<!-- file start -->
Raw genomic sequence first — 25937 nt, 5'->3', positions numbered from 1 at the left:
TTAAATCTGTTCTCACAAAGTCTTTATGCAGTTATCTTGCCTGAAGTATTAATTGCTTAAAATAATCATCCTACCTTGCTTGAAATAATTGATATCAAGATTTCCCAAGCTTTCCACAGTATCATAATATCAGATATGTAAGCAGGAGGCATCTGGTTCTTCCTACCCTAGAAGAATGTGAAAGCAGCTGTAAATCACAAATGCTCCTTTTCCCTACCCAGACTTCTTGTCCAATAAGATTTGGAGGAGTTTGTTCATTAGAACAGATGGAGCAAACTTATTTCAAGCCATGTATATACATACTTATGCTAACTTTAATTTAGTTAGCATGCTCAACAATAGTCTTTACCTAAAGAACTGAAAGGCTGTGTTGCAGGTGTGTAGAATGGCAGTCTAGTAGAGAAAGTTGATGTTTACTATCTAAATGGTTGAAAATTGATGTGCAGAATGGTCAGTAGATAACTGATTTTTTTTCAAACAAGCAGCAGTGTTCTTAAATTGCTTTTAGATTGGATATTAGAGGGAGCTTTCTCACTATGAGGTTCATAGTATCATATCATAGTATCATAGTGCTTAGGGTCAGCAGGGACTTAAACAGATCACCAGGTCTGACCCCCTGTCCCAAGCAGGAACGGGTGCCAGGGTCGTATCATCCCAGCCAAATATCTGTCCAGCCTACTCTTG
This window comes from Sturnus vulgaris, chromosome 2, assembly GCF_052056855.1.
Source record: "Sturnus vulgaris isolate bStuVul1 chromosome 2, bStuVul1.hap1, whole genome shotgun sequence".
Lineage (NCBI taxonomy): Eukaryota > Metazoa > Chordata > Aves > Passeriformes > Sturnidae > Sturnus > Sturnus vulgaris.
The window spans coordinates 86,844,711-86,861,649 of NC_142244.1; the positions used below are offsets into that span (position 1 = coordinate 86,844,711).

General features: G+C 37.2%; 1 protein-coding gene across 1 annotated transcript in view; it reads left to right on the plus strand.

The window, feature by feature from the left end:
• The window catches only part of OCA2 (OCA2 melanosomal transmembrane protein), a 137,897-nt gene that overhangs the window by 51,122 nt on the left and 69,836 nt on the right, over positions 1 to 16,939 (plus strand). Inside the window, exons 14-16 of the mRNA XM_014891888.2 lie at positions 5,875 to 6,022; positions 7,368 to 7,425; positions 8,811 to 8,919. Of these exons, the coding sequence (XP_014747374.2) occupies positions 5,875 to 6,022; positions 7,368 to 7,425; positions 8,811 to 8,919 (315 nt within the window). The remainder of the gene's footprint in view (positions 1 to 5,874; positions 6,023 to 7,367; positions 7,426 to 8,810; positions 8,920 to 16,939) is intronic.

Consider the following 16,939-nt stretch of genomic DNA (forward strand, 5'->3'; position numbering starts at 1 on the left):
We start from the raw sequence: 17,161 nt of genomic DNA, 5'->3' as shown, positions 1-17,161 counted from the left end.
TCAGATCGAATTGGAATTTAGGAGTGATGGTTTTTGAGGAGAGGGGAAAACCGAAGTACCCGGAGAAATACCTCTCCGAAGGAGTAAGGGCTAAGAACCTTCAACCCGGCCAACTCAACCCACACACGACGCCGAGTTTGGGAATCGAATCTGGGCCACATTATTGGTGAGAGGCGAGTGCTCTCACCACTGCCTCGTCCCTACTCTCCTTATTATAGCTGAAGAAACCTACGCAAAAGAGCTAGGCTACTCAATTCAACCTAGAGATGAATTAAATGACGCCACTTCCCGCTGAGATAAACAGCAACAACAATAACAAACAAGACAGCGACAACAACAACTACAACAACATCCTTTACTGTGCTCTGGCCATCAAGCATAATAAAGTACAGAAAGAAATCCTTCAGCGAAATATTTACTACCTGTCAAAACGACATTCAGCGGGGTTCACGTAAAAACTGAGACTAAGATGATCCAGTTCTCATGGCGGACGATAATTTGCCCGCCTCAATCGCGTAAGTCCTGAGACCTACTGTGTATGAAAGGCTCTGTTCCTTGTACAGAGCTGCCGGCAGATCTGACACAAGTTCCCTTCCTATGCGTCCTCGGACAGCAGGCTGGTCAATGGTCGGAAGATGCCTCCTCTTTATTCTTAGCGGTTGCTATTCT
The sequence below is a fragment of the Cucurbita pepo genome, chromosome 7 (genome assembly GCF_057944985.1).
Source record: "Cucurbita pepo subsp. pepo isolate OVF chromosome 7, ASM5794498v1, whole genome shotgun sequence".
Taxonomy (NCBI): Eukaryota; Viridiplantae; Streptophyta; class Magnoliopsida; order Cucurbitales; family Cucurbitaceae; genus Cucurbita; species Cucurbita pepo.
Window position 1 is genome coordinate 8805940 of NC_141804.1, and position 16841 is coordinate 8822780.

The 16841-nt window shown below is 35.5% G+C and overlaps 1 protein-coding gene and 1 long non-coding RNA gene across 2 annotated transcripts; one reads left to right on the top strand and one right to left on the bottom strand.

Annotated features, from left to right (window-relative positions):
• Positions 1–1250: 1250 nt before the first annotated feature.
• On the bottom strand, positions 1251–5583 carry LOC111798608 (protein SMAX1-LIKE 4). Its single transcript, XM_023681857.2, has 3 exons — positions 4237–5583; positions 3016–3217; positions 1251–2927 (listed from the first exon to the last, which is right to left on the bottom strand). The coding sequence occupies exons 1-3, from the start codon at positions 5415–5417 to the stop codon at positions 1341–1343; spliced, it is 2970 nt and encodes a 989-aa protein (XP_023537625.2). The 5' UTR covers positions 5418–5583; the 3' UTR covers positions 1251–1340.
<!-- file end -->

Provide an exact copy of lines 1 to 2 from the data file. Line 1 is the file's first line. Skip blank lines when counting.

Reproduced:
Raw genomic sequence first — 25937 nt, 5'->3', positions numbered from 1 at the left:
TTAAATCTGTTCTCACAAAGTCTTTATGCAGTTATCTTGCCTGAAGTATTAATTGCTTAAAATAATCATCCTACCTTGCTTGAAATAATTGATATCAAGATTTCCCAAGCTTTCCACAGTATCATAATATCAGATATGTAAGCAGGAGGCATCTGGTTCTTCCTACCCTAGAAGAATGTGAAAGCAGCTGTAAATCACAAATGCTCCTTTTCCCTACCCAGACTTCTTGTCCAATAAGATTTGGAGGAGTTTGTTCATTAGAACAGATGGAGCAAACTTATTTCAAGCCATGTATATACATACTTATGCTAACTTTAATTTAGTTAGCATGCTCAACAATAGTCTTTACCTAAAGAACTGAAAGGCTGTGTTGCAGGTGTGTAGAATGGCAGTCTAGTAGAGAAAGTTGATGTTTACTATCTAAATGGTTGAAAATTGATGTGCAGAATGGTCAGTAGATAACTGATTTTTTTTCAAACAAGCAGCAGTGTTCTTAAATTGCTTTTAGATTGGATATTAGAGGGAGCTTTCTCACTATGAGGTTCATAGTATCATATCATAGTATCATAGTGCTTAGGGTCAGCAGGGACTTAAACAGATCACCAGGTCTGACCCCCTGTCCCAAGCAGGAACGGGTGCCAGGGTCGTATCATCCCAGCCAAATATCTGTCCAGCCTACTCTTG